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Six “Healthy” Foods That Could be Sabotaging Your Health Goals

This article is written by a student writer from the Her Campus at Utah chapter.

It’s still early enough in 2018 that everyone on your Facebook and Instagram feeds is talking about their health goals, workouts, and healthy meals. It doesn’t take much scrolling to find a recipe that claims to be New Year’s Resolution friendly. If you’re making your own resolutions, you may be trying to find healthier swaps for foods you’ve been eating. There are many foods and drinks that are typically considered healthy that are actually packed with sugar and calories. Keep in mind, the American Heart Association recommends that women consume no more than 25 grams of added sugar (meaning there’s no limit on foods such as bananas) and that men consume no more than 37.5 grams of added sugar. On food labels, sugar can be hidden in the ingredients list by calling it different names, including: cane sugar, brown sugar, corn sweetener, corn syrup, fruit juice concentrates, high-fructose corn syrup, honey, invert sugar, malt sugar, molasses, raw sugar, anything ending in -ose (dextrose, fructose, glucose, lactose, maltose, sucrose), and syrup. If you want to know what popular foods you might be eating that are actually working against your health goals, keep on reading.


1. Flavored Yogurt

Yogurt is one of those foods that everyone seems to think is great for you. Many health social media pages promote choosing yogurt as a healthy snack. However, it’s actually full of sugar. One container of Yoplait Strawberry Banana yogurt has 150 calories and 18 grams of sugar. For a woman, this is 72% of the maximum amount of sugar that can be consumed in a day.  For comparison, a Krispy Kreme Original donut has 150 calories and 10 grams of sugar. Literally, even a donut has less sugar than your typical flavored yogurt.

Try this instead: Chobani Original Plain Non-Fat Greek Yogurt

As opposed to a traditional flavored yogurt, this one is plain and contains no added sugar. It has just 80 calories and 4 grams of sugar (which are naturally occurring due to the lactose in yogurt). Plus, you get 15 grams of protein with this choice. Unfortunately, it doesn’t taste quite as good right out of the package as the super sweet kind does. I like to eat mine with Stevia, a little bit of vanilla extract, and fresh fruit. It’s super yummy without all of the bad stuff!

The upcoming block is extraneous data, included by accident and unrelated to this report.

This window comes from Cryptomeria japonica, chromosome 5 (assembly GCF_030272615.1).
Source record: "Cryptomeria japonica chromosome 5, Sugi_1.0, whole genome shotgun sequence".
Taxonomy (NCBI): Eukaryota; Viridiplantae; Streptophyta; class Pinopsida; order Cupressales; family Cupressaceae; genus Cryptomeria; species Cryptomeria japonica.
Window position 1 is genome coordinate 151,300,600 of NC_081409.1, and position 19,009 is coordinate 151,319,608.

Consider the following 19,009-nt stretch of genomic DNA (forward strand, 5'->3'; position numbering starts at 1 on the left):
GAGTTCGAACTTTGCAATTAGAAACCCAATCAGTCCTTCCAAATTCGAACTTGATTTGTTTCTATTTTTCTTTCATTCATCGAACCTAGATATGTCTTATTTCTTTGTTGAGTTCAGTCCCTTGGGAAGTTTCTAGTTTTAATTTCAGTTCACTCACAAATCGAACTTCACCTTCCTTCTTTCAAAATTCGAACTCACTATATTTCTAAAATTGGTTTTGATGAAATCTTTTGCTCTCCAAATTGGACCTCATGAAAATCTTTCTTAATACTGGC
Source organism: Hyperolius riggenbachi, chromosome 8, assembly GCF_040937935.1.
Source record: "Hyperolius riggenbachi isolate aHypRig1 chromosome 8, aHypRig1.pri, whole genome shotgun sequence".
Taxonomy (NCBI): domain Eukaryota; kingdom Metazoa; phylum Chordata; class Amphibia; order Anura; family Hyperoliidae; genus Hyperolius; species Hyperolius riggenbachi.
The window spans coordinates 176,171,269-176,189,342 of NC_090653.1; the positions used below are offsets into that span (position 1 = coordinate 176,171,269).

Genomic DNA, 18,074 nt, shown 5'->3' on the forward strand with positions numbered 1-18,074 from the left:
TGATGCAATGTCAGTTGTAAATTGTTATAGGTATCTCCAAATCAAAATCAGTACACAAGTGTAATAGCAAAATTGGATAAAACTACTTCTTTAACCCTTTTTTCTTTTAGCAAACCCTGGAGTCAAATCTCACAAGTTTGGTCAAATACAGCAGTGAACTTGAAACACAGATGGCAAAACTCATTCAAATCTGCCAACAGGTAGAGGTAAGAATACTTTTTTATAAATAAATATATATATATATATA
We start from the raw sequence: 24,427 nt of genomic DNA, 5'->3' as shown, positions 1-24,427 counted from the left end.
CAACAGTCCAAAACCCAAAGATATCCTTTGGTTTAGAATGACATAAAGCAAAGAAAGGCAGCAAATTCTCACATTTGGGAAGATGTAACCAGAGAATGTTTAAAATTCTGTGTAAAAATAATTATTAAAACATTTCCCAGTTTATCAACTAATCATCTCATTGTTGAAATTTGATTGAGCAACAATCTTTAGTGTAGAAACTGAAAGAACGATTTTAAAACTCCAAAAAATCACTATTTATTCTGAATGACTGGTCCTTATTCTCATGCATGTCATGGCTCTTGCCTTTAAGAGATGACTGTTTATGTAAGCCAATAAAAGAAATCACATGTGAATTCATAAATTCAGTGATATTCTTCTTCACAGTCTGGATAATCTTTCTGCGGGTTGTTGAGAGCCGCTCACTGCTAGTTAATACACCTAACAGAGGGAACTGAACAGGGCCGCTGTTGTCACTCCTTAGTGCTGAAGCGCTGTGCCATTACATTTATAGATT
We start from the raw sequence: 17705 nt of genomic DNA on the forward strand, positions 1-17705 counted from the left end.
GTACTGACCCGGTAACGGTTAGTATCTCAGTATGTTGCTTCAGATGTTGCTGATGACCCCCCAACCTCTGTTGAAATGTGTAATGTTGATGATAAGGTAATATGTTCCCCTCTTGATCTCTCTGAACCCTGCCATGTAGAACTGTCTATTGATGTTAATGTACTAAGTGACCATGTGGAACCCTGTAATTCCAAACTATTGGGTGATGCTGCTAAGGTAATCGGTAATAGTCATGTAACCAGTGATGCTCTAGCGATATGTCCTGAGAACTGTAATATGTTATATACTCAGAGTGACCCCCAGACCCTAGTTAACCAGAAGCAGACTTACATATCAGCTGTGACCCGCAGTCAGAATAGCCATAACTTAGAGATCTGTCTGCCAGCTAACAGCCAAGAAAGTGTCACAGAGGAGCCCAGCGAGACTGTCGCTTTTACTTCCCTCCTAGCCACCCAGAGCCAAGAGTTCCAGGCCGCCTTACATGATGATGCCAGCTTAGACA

2. Bottled Tea

By now, the majority of people know that soda = bad and are looking to reduce their soda consumption. With that choice, many are switching to grabbing a bottled tea when they want something to drink. I’m sorry to break the news to you, but bottled teas are loaded with sugar. Just one bottle of Snapple Apple has 47 grams of sugar. What?! Having 200 calories doesn’t help its case much. For comparison, a pack of two Twinkies has 35 grams of sugar. No one is arguing that a Twinkie is healthy (and it actually has less sugar), so let’s quit with the Snapple.

Try this instead: Tea Bags

Make your own tea! Most types of tea bags have no calories, and I don’t think I’ve ever seen one that has more than ten. Homemade tea has way better flavor, anyway. You can make it hot or iced depending on your mood. If you still want a sweet tea, you can just add the sugar yourself! One teaspoon of sugar is the equivalent of four grams. You’d need to add a lot of sugar to even come close to how much is in a Snapple tea.

3. Salad (kinda)

OK, salad in general is definitely super healthy. But, just because it’s a salad doesn’t mean it is healthy. Many salads you get in restaurants are loaded with unhealthy toppings such as fried chicken, fried onions, bacon, and fatty cheeses. But… what’s the biggest source of sneaky calories and sugars? DRESSING! When it comes to salad, my advice to you is to watch how much dressing you’re putting on. As an example of how calorically dense dressing can be, a serving (2 tablespoons) of Hidden Valley Ranch Dressing contains 140 calories. Some salads from restaurants can be shockingly bad for you. The Chili’s Caribbean Salad with Grilled Chicken (sounds healthy, right?) has 720 calories, 1,160 mg of sodium (the recommended daily limit is 2,300 mg), and 70 grams of sugar. Seventy grams! For that, you could have SEVEN Krispy Kreme donuts.